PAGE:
IMPORTANT NOTICE: The World Health Organization (WHO) recommends exclusive breastfeeding for the first 6 months and continued breastfeeding for as long as possible. Growing up milks are formulated to meet nutrition needs of healthy young children older than 1 year and should not be fed to infants.
To most children, feeding and eating during infancy and early childhood are natural processes. But to some, they constitute a troublesome situation that needs to be treated so it won’t lead to behavioral, psychological and nutritional disorders, or to delays in physical and cognitive development.
Feeding and eating disorders during infancy and early childhood are most common among children who meet the following diagnostic criteria:
- Continuous failure to consume enough food, associated with an inability to gain weight or a huge loss of weight at least within a month.
- Inadequate eating not explained by a gastro-intestinal disorder or any other concurrent medical condition.
- Inadequate eating not explained by a mental disorder or malnourishment.
And based on these criteria, feeding disorders can be categorized and summarized as follows:
Feeding Disorder of Homeostasis
It consists of a non-organic disorder that is due to the mother’s difficulty to provide her infant with regular and calm breastfeeding sessions and adequate amount of nutrition.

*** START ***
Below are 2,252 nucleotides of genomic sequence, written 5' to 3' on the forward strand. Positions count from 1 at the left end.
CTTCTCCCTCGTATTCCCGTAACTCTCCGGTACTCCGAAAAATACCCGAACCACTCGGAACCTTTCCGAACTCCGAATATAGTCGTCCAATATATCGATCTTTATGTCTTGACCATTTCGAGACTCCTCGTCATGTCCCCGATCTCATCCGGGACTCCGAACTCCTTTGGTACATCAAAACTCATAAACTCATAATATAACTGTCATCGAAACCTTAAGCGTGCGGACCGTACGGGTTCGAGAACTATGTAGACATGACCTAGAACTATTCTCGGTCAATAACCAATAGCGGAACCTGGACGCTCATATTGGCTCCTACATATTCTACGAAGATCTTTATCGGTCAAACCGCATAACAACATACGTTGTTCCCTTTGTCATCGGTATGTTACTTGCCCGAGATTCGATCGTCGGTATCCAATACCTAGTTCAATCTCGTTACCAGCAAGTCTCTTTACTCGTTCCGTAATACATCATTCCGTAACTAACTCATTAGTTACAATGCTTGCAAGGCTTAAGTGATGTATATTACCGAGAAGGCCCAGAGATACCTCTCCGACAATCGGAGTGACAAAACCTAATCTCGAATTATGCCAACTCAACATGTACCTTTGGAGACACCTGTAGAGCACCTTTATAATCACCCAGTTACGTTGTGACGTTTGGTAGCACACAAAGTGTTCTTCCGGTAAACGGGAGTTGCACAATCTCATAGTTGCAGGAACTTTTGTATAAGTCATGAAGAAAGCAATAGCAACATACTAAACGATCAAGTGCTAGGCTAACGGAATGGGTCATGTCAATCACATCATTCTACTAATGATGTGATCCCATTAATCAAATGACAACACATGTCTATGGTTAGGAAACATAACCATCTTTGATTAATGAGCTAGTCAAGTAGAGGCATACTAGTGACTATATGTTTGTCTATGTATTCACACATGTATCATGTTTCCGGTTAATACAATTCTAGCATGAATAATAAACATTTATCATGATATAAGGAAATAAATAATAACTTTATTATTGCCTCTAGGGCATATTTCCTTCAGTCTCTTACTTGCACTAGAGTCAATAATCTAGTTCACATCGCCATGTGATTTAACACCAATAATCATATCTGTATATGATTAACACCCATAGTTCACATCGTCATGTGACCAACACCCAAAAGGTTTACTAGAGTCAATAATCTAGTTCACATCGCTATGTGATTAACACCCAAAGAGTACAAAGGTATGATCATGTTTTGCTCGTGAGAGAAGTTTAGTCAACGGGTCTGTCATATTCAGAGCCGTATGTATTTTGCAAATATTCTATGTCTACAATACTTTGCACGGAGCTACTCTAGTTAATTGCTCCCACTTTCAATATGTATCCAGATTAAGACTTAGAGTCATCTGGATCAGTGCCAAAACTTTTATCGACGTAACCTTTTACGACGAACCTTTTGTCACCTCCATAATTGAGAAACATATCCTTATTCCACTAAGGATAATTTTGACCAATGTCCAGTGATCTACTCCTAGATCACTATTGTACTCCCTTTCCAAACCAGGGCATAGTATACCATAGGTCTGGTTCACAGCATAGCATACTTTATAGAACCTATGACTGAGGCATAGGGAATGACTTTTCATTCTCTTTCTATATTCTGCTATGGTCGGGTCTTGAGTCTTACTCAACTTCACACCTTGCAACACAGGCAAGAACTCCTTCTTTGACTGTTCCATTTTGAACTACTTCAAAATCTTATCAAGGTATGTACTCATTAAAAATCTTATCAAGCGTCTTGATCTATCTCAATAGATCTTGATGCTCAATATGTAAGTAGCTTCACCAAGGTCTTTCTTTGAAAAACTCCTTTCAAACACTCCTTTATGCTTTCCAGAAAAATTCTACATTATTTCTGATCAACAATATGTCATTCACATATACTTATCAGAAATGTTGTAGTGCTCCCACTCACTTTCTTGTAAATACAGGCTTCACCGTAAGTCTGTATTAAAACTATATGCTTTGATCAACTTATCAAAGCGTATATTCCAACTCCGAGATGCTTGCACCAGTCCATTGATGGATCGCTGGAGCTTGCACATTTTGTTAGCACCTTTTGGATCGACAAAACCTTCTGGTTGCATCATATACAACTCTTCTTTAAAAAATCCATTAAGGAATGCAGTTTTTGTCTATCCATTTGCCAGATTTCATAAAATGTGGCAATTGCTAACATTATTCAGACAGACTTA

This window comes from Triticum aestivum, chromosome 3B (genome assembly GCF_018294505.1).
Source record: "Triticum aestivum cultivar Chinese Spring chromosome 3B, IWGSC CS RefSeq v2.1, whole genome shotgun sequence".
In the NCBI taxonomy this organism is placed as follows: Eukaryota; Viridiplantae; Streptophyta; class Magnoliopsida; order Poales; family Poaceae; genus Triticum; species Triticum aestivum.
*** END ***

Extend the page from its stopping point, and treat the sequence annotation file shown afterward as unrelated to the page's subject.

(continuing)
This type of disorder may show in babies within the first months after birth.
Feeding Disorder of Attachment
It affects babies between the second and eighth month after birth, and is primarily due to the lack of social reciprocity between parent and infant. To deal with this disorder, a mother should work on improving her understanding and responsiveness to her baby’s hunger and fullness cues.
It is characterized by refusal to eat. It often occurs in children between 6 months and 3 years of age.
In order to deal with infantile anorexia, a mother should understand her child’s special character, set rules for him and plan well his meals so it would be easier on him to get settled.
Sensory Food Aversion
It generally affects children of 3 years of age and may be treated by encouraging positive behavior and reducing negative behaviors through extinction.
So if your little one is losing weight or showing early symptoms of irregular feeding, we recommend you to immediately consult his doctor and seek for quick solutions and treatments to his condition. Beware neglect can lead to adverse consequences on your child physical and mental growth!
Read More: The Dangers Of Children Eating Junk Food
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